Relevant provisions of any amending enactments that contain transitional, savings, or application provisions that cannot be compiled in the reprint are also included, after the principal enactment, in chronological order. For more information, see http://www.pco.parliament.govt.nz/reprints/ .

2 Status of reprints
  • Under section 16D of the Acts and Regulations Publication Act 1989, reprints are presumed to correctly state, as at the date of the reprint, the law enacted by the principal enactment and by the amendments to that enactment. This presumption applies even though editorial changes authorised by section 17C of the Acts and Regulations Publication Act 1989 have been made in the reprint.

    This presumption may be rebutted by producing the official volumes of statutes or statutory regulations in which the principal enactment and its amendments are contained.

3 How reprints are prepared
  • A number of editorial conventions are followed in the preparation of reprints. For example, the enacting words are not included in Acts, and provisions that are repealed or revoked are omitted. For a detailed list of the editorial conventions, see http://www.pco.parliament.govt.nz/editorial-conventions/ or Part 8 of the Tables of New Zealand Acts and Ordinances and Statutory Regulations and Deemed Regulations in Force.

4 Changes made under section 17C of the Acts and Regulations Publication Act 1989
  • Section 17C of the Acts and Regulations Publication Act 1989 authorises the making of editorial changes in a reprint as set out in sections 17D and 17E of that Act so that, to the extent permitted, the format and style of the reprinted enactment is consistent with current legislative drafting practice. Changes that would alter the effect of the legislation are not permitted.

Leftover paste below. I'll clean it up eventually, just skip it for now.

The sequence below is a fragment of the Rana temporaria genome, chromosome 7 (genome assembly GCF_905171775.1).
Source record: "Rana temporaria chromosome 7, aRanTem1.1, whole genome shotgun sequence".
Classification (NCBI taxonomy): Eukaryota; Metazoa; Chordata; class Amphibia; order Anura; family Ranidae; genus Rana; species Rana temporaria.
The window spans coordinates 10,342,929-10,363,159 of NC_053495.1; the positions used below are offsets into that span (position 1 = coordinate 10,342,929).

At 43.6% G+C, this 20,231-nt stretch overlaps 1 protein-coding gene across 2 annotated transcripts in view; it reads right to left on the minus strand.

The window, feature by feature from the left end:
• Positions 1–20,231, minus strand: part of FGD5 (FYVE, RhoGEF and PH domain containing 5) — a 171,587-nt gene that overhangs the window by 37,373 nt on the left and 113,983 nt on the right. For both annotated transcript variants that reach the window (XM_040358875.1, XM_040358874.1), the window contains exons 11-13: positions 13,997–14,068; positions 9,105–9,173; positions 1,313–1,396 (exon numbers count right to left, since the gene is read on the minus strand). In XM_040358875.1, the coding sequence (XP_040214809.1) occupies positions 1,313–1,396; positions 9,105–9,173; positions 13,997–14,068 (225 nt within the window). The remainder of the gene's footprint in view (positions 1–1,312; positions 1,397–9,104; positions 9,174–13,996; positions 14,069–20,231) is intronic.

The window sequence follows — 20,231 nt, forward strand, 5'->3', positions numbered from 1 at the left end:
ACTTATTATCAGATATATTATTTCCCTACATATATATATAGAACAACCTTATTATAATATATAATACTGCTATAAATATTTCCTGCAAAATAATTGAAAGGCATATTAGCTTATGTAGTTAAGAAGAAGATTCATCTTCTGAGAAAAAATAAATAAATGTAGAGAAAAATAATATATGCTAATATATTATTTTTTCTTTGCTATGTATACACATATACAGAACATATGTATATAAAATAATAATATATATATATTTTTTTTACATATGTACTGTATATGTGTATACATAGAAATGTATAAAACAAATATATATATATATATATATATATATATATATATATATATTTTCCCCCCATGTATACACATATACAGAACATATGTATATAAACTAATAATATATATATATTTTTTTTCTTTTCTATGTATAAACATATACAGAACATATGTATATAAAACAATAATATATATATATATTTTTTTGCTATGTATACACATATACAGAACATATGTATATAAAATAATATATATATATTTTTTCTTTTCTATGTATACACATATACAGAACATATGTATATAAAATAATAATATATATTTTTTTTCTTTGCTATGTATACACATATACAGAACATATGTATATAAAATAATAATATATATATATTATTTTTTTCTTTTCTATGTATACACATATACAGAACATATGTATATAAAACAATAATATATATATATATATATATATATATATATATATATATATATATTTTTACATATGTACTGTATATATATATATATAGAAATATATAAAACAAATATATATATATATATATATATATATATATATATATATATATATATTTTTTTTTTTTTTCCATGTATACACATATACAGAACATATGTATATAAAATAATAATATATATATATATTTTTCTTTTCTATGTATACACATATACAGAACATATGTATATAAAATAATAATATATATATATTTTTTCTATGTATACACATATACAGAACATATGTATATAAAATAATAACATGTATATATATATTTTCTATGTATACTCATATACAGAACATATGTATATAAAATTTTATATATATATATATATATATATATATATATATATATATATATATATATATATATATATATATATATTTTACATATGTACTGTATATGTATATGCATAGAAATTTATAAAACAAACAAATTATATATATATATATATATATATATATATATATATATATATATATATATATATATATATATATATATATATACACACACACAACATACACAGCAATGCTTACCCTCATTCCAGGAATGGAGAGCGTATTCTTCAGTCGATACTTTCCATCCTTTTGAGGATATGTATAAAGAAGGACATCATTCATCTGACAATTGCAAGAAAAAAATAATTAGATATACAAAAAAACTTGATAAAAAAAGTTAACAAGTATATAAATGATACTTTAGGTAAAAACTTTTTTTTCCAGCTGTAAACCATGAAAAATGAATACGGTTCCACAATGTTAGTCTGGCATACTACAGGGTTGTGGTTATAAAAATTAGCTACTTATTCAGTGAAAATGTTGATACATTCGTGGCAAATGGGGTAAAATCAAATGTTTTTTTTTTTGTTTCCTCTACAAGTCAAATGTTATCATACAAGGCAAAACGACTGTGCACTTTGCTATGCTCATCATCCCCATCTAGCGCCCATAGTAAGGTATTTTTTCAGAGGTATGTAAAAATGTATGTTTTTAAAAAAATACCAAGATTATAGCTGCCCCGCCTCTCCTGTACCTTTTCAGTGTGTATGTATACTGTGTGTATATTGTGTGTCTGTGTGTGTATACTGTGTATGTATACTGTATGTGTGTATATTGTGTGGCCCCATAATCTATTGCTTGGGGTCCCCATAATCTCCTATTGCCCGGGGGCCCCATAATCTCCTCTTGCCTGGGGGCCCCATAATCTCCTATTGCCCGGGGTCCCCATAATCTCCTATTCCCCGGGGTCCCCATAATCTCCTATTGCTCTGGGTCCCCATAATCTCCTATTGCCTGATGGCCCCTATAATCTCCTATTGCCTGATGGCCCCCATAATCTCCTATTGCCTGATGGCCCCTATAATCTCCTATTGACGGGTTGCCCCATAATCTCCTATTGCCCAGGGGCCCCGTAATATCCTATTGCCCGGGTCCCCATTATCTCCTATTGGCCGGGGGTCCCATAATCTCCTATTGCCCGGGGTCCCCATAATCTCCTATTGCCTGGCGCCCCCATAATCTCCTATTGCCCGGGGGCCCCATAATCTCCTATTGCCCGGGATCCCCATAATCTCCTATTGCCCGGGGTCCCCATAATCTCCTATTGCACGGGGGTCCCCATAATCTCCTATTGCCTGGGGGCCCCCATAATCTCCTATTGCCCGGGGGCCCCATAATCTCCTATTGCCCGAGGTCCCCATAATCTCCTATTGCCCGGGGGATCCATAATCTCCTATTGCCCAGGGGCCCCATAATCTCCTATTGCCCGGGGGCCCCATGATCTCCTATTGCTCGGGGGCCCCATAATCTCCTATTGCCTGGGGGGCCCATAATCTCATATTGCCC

A new format of legislation was introduced on 1 January 2000. Changes to legislative drafting style have also been made since 1997, and are ongoing. To the extent permitted by section 17C of the Acts and Regulations Publication Act 1989, all legislation reprinted after 1 January 2000 is in the new format for legislation and reflects current drafting practice at the time of the reprint.

    In outline, the editorial changes made in reprints under the authority of section 17C of the Acts and Regulations Publication Act 1989 are set out below, and they have been applied, where relevant, in the preparation of this reprint:

    • omission of unnecessary referential words (such as of this section and of this Act)

    • typeface and type size (Times Roman, generally in 11.5 point)

    • layout of provisions, including:

      • indentation

      • position of section headings (eg, the number and heading now appear above the section)

    • format of definitions (eg, the defined term now appears in bold type, without quotation marks)

    • format of dates (eg, a date formerly expressed as the 1st day of January 1999 is now expressed as 1 January 1999)

    • position of the date of assent (it now appears on the front page of each Act)

    • punctuation (eg, colons are not used after definitions)

    • Parts numbered with roman numerals are replaced with arabic numerals, and all cross-references are changed accordingly

    • case and appearance of letters and words, including:

      • format of headings (eg, headings where each word formerly appeared with an initial capital letter followed by small capital letters are amended so that the heading appears in bold, with only the first word (and any proper nouns) appearing with an initial capital letter)

      • small capital letters in section and subsection references are now capital letters

    • schedules are renumbered (eg, Schedule 1 replaces First Schedule), and all cross-references are changed accordingly

    • running heads (the information that appears at the top of each page)

    • format of two-column schedules of consequential amendments, and schedules of repeals (eg, they are rearranged into alphabetical order, rather than chronological).

5 List of amendments incorporated in this reprint (most recent first)
  • Fireguards Regulations 1958, Amendment No 1 (SR 1969/238)